Top Ten Tuesday is an original weekly meme created by The Broke and the Bookish.
This Week’s Theme:
Summer Books To Breeze Through
(May 2017 Edition)
I’m going to breeze through this list with picks that I have hauled previously but have still not had a chance to read because it me.
I say May 2017 edition because surely this list may change in the future as I will come to surely discover more “summery” reads.
Tell Me Three Things (Julie Buxbaum)
Everything about Jessie is wrong. At least, that’s what it feels like during her first week of junior year at her new ultra-intimidating prep school in Los Angeles. Just when she’s thinking about hightailing it back to Chicago, she gets an email from a person calling themselves Somebody/Nobody (SN for short), offering to help her navigate the wilds of Wood Valley High School. Is it an elaborate hoax? Or can she rely on SN for some much-needed help?
A more light-hearted mystery than the above, this one’s all about [almost] creepy internet stalkers, fresh starts, and budding relationships. Because school.
My Kind of Crazy (Robin Reul)
Despite the best of intentions, seventeen-year old, wisecracking Hank Kirby can’t quite seem to catch a break. It’s not that he means to screw things up all the time, it just happens. A lot. Case in point: his attempt to ask out the girl he likes literally goes up in flames when he spells “Prom” in sparklers on her lawn…and nearly burns down her house.
With promposals in full swing, who wouldn’t want to frolic in all that is fun with this time of year; especially when things go awry. Now I haven’t read this, but even I can be a softie and enjoy all things prom/wedding/etc. related, okay?
I Hunt Killers (Barry Lyga)
Jasper “Jazz” Dent is a likable teenager. A charmer, one might say. But he’s also the son of the world’s most infamous serial killer, and for Dear Old Dad, Take Your Son to Work Day was year-round. Jazz has witnessed crime scenes the way cops wish they could—from the criminal’s point of view. And now bodies are piling up in Lobo’s Nod.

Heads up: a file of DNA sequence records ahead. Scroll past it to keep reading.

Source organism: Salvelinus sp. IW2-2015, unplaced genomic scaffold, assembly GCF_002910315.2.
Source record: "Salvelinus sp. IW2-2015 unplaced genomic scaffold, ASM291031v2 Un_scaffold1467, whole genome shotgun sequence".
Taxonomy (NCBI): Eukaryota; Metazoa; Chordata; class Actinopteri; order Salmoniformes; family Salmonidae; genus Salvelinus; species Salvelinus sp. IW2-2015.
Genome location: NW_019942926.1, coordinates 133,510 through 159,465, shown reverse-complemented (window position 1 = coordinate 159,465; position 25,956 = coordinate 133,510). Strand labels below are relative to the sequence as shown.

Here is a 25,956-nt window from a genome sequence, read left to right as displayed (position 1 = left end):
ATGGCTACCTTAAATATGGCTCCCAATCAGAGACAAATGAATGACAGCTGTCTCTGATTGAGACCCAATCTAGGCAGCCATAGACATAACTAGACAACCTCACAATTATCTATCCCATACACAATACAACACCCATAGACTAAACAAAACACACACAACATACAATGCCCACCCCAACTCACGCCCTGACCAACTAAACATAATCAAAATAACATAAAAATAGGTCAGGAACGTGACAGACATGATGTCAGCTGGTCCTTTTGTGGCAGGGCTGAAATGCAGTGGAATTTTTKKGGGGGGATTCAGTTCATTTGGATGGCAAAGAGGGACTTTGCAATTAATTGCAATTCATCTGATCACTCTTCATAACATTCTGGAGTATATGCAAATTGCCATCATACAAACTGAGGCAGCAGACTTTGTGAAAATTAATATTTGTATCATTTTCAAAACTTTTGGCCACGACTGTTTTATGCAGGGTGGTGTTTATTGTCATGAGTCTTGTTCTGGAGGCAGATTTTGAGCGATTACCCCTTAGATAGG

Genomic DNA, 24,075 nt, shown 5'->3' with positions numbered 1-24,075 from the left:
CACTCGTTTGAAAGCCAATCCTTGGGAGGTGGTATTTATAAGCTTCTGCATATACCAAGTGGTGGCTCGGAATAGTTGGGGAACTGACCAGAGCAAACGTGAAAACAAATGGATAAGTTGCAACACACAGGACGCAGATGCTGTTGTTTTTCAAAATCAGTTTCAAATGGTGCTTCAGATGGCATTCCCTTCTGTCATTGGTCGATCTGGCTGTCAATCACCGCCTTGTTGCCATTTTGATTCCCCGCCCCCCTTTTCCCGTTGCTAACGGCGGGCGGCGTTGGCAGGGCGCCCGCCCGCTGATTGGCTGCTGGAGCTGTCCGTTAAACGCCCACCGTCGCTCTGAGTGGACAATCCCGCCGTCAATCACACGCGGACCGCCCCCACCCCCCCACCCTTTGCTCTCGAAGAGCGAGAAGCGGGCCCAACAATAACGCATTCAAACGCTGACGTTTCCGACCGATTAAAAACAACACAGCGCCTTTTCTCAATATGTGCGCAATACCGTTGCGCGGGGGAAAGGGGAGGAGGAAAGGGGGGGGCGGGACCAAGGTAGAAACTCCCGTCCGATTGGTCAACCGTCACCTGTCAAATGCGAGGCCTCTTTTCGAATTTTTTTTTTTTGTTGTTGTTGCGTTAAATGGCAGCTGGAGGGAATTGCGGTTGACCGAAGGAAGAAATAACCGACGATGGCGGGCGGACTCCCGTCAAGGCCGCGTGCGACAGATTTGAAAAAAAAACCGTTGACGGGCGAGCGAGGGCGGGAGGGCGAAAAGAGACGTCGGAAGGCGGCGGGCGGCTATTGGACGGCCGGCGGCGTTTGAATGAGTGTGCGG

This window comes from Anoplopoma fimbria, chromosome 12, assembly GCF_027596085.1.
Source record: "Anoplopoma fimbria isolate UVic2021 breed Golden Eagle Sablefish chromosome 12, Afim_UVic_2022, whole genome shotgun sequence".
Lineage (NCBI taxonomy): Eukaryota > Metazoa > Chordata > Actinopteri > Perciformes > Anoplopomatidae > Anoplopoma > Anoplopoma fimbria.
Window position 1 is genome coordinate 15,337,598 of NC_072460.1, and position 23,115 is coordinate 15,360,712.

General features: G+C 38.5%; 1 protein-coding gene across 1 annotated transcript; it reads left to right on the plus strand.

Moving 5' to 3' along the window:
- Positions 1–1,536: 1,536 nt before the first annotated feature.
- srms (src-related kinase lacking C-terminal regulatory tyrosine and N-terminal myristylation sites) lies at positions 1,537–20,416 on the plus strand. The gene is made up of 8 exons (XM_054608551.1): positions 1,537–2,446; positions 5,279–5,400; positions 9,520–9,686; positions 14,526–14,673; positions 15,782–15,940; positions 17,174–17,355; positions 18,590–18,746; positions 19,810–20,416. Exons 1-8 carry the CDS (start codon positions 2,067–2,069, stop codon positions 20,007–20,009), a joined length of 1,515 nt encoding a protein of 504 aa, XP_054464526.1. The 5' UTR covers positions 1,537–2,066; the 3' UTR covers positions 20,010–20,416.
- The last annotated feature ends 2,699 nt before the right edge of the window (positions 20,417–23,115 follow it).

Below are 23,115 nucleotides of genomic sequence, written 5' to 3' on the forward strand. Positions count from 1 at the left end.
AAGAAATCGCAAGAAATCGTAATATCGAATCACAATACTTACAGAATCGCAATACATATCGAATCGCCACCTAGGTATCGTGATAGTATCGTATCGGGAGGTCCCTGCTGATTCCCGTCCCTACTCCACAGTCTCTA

So, I’ve heard “mystery/thrillers” are great summer-y beach/patio/cottage/whatever reads mainly because books built on suspense make for great page turners. I think that’s a load of kerfuffle, but if you want a young adult book that stands strong from that front (re: YA Criminal Minds/Dexter vibes) while showcasing nuanced intersectional dynamics and relationships, this one’s your best bet.
Noteworthy (Riley Redgate)
A spot has opened up in the Sharpshooters, Kensington’s elite a cappella octet. Worshipped…revered…all male. Desperate to prove herself, Jordan auditions in her most convincing drag, and it turns out that Jordan Sun, Tenor 1, is exactly what the Sharps are looking for.
I haven’t written a review for this [yet] but Noteworthy sits among my favourite reads of this year. All you have to know is that it’s like Pitch Perfect meets She’s the Man (or Twelfth Night) in a boarding school, and lots of bro-on-bro-on-bro-mance.
Summer Days and Summer Nights (Various)
Maybe it’s the long, lazy days, or maybe it’s the heat making everyone a little bit crazy. Whatever the reason, summer is the perfect time for love to bloom. Summer Days & Summer Nights: Twelve Love Stories, written by twelve bestselling young adult writers and edited by the international bestselling author Stephanie Perkins, will have you dreaming of sunset strolls by the lake. So set out your beach chair and grab your sunglasses. You have twelve reasons this summer to soak up the sun and fall in love.
The great thing about short stories is that you can really just read one (or a few) and then go dip into the coolness of the lake etc. to mellow out.
Note to Self (Connor Franta)
In this diary-like look at his life since A Work In Progress, Connor talks about his battles with clinical depression, social anxiety, self-love, and acceptance; his desire to maintain an authentic self in a world that values shares and likes over true connections; his struggles with love and loss; and his renewed efforts to be in the moment—with others and himself.
See here: I don’t follow Franta to a T, but I have seen him in passing on the Tubes. I’m technically not “done” this book as I’m taking it as a coffee-table read (meaning, I’ll crack it open here and there until I finish it) but the introspection in this book is rather poignant — a bit depressing — and works well as you look inward while being immersed in the outdoors being surrounded by Life.
Adulthood is a Myth (Sarah Andersen)
Sarah Andersen’s hugely popular, world-famous Sarah’s Scribbles comics are for those of us who boast bookstore-ready bodies and Netflix-ready hair, who are always down for all-night reading-in-bed parties and extremely exclusive after-hour one-person music festivals.
I am certain you have seen the web-comics before. It’s a quick read, often laugh-out-loud, and most certainly relatable. So, it’s a no brainer that this book makes this list. If you want something “deeper” try Andersen’s follow-up Big Mushy Happy Lump.
I Believe in a Thing Called Love (Maureen Goo)
…so when the hottest human specimen to have ever lived walks into her life one day, Desi decides to tackle her flirting failures with the same zest she’s applied to everything else in her life. She finds her answer in the Korean dramas her father has been obsessively watching for years—where the hapless heroine always seems to end up in the arms of her true love by episode ten.
Ignoring the fact that this book wasn’t for me, if you’re a big enough Korean drama fan who might be thinking of watching a few episodes in whatever summer-y setting you so please, this could be a great alternative for you.
Turn on that screensaver with a beach and get reading.